Musings and comments about our common interest
Let's start with the simplest financial calculator from HP. There has been a 10b calculator from a long ago, but the current model is much, much better than the previous versions.
From the innards: this calculator is using the same processor as other fast units like the new 12c. A completely new job by the techs in the HP calculator department.
Also, it has much more functions than the previous versions: a lot of mathematical functions (including trigonometrics and hyperbolics, in a financial calculator) and many financial, including break even analysis.
The body and keyboard is much better than the competition - the keyboard in particular ranks there with the best, and clearly better than the HP50g or HP30b.
At the price (slightly below 30 EUR) is a steal, and a much better buy than any of the 12C or 17BII units.
The only thing that puts it down for me is the lack of RPN entry method, and the lack of programmability. If you don't need any of these, then it may be your unit!
This website is devoted to HP calculators, and it is mainly geared towards HP calculator enthusiasts. But this blog issue will not be mainkly devoted just to them, but to everyone.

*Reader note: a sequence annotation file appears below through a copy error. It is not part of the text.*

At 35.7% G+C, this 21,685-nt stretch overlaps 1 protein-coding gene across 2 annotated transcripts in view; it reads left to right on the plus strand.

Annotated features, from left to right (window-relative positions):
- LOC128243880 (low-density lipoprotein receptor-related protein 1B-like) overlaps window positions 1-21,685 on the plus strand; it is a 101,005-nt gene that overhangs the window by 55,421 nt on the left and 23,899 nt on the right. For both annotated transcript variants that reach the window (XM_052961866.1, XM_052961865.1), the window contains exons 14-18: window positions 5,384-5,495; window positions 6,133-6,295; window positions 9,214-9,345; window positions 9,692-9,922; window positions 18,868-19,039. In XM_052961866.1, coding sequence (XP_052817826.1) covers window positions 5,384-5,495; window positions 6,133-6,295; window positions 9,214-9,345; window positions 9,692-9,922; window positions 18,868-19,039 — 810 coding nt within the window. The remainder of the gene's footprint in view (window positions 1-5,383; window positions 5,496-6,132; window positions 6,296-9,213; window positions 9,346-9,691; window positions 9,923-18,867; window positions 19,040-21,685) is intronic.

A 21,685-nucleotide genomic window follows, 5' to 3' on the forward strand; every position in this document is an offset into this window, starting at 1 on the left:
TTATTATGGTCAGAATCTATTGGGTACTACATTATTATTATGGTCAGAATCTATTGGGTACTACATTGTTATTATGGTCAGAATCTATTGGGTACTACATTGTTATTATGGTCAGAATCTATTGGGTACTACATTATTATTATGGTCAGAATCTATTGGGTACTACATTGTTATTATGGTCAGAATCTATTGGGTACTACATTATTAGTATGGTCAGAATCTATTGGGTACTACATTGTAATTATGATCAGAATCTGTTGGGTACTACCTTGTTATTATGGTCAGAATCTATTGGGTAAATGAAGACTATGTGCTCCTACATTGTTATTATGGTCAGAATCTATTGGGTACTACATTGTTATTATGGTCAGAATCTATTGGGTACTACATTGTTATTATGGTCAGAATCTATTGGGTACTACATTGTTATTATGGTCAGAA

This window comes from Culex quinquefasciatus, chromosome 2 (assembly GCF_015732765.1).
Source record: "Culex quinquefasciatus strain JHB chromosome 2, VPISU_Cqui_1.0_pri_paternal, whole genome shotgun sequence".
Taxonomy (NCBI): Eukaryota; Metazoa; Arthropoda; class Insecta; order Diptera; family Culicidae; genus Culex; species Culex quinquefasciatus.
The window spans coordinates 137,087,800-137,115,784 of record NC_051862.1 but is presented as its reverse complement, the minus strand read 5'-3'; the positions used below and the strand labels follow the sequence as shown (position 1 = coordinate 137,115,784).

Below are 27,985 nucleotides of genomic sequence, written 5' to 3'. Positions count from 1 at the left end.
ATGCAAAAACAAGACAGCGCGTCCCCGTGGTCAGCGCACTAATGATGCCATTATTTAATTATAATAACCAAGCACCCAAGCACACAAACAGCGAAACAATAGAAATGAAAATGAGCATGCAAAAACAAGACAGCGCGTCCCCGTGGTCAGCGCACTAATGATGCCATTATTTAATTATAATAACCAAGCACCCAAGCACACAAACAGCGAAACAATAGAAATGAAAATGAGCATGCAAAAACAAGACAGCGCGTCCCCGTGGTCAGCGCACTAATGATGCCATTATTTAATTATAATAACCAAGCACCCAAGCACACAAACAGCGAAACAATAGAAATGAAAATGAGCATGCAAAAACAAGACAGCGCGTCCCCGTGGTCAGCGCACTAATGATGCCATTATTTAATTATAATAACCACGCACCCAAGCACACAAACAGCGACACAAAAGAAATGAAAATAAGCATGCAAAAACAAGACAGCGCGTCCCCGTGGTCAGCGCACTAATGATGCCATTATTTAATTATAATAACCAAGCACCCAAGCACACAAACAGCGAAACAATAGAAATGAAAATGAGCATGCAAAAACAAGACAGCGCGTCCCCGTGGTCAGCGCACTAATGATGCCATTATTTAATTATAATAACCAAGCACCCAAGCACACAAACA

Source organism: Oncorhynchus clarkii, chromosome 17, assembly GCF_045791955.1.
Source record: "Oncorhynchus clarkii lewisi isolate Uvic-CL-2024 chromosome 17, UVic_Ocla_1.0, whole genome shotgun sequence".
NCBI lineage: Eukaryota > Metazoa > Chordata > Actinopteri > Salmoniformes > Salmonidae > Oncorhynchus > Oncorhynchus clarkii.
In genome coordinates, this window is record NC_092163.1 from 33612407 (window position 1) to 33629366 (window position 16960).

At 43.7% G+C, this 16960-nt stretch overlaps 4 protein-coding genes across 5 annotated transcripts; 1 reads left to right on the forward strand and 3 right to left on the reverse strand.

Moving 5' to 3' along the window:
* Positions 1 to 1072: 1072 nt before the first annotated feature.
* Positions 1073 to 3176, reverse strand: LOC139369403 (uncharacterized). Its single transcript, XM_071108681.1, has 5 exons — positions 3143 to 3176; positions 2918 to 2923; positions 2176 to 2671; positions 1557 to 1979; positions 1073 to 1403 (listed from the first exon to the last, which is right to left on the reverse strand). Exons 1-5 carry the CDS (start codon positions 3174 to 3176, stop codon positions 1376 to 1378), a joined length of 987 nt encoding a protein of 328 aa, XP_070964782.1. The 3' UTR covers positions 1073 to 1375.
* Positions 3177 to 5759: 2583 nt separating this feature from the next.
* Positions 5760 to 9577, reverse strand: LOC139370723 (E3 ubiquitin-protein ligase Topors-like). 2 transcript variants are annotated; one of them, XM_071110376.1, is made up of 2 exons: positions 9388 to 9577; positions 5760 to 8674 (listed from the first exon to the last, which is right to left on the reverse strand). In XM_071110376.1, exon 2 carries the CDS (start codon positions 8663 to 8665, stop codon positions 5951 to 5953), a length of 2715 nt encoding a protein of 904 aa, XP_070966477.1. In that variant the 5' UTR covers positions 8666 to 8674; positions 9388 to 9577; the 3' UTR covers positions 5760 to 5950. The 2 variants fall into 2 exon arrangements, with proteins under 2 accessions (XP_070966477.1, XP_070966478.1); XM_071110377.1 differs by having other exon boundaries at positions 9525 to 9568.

HP created the scientific calculator business in 1972, when it launched the HP 35 calculator. It is less well known that it also created the financial calculator business when it issued the HP 80. This was the first calculator that included the Time Value of Money formula built in, as well as other percentage-based formulae. That was as early as 1973, and it was its second handheld calculator. The basic difference is that in the scientific model, it was assumed that the formulae would be introduced by the user; in the financial models, the main formulae would be built in for faster results.
Both of these calculator were high end models at the time, with a price of around 400 dollars then; and both were using the Reverse Polish Notation data entry method, which was the only available back then.